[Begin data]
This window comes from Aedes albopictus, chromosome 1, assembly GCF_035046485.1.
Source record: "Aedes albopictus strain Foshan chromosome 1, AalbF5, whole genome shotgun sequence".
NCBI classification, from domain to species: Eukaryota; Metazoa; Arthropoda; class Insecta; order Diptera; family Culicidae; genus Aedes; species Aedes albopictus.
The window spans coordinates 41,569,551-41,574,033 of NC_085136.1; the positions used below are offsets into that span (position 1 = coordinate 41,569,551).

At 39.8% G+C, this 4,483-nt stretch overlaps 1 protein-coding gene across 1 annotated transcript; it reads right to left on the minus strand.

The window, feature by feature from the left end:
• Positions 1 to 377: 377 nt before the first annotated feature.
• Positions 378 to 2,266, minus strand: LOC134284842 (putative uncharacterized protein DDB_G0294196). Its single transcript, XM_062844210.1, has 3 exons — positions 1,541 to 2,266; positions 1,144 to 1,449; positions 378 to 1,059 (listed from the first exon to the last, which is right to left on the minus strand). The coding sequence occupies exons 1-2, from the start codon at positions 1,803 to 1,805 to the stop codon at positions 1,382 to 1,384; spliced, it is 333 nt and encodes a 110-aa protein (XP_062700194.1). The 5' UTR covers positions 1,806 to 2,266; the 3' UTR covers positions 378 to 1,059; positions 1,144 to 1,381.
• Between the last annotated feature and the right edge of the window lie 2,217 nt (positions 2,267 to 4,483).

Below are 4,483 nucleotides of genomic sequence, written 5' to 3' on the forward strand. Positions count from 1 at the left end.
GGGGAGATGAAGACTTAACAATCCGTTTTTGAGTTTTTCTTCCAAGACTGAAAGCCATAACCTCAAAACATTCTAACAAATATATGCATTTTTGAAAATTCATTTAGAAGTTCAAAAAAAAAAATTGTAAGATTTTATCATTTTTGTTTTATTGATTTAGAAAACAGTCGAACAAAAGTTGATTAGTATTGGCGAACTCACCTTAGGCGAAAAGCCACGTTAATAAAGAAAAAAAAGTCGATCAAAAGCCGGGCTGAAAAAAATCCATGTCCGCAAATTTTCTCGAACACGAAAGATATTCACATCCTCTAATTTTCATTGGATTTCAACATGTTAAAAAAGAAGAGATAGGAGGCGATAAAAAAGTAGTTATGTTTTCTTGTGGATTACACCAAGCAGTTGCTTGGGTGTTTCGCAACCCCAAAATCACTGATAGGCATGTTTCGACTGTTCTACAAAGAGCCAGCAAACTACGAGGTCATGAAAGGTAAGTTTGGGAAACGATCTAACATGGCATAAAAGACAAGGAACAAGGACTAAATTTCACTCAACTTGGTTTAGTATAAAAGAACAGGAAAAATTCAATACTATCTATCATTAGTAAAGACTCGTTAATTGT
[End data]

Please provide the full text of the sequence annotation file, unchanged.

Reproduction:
This window comes from Aedes albopictus, chromosome 1, assembly GCF_035046485.1.
Source record: "Aedes albopictus strain Foshan chromosome 1, AalbF5, whole genome shotgun sequence".
NCBI classification, from domain to species: Eukaryota; Metazoa; Arthropoda; class Insecta; order Diptera; family Culicidae; genus Aedes; species Aedes albopictus.
The window spans coordinates 41,569,551-41,574,033 of NC_085136.1; the positions used below are offsets into that span (position 1 = coordinate 41,569,551).

At 39.8% G+C, this 4,483-nt stretch overlaps 1 protein-coding gene across 1 annotated transcript; it reads right to left on the minus strand.

The window, feature by feature from the left end:
• Positions 1 to 377: 377 nt before the first annotated feature.
• Positions 378 to 2,266, minus strand: LOC134284842 (putative uncharacterized protein DDB_G0294196). Its single transcript, XM_062844210.1, has 3 exons — positions 1,541 to 2,266; positions 1,144 to 1,449; positions 378 to 1,059 (listed from the first exon to the last, which is right to left on the minus strand). The coding sequence occupies exons 1-2, from the start codon at positions 1,803 to 1,805 to the stop codon at positions 1,382 to 1,384; spliced, it is 333 nt and encodes a 110-aa protein (XP_062700194.1). The 5' UTR covers positions 1,806 to 2,266; the 3' UTR covers positions 378 to 1,059; positions 1,144 to 1,381.
• Between the last annotated feature and the right edge of the window lie 2,217 nt (positions 2,267 to 4,483).

Below are 4,483 nucleotides of genomic sequence, written 5' to 3' on the forward strand. Positions count from 1 at the left end.
GGGGAGATGAAGACTTAACAATCCGTTTTTGAGTTTTTCTTCCAAGACTGAAAGCCATAACCTCAAAACATTCTAACAAATATATGCATTTTTGAAAATTCATTTAGAAGTTCAAAAAAAAAAATTGTAAGATTTTATCATTTTTGTTTTATTGATTTAGAAAACAGTCGAACAAAAGTTGATTAGTATTGGCGAACTCACCTTAGGCGAAAAGCCACGTTAATAAAGAAAAAAAAGTCGATCAAAAGCCGGGCTGAAAAAAATCCATGTCCGCAAATTTTCTCGAACACGAAAGATATTCACATCCTCTAATTTTCATTGGATTTCAACATGTTAAAAAAGAAGAGATAGGAGGCGATAAAAAAGTAGTTATGTTTTCTTGTGGATTACACCAAGCAGTTGCTTGGGTGTTTCGCAACCCCAAAATCACTGATAGGCATGTTTCGACTGTTCTACAAAGAGCCAGCAAACTACGAGGTCATGAAAGGTAAGTTTGGGAAACGATCTAACATGGCATAAAAGACAAGGAACAAGGACTAAATTTCACTCAACTTGGTTTAGTATAAAAGAACAGGAAAAATTCAATACTATCTATCATTAGTAAAGACTCGTTAATTGT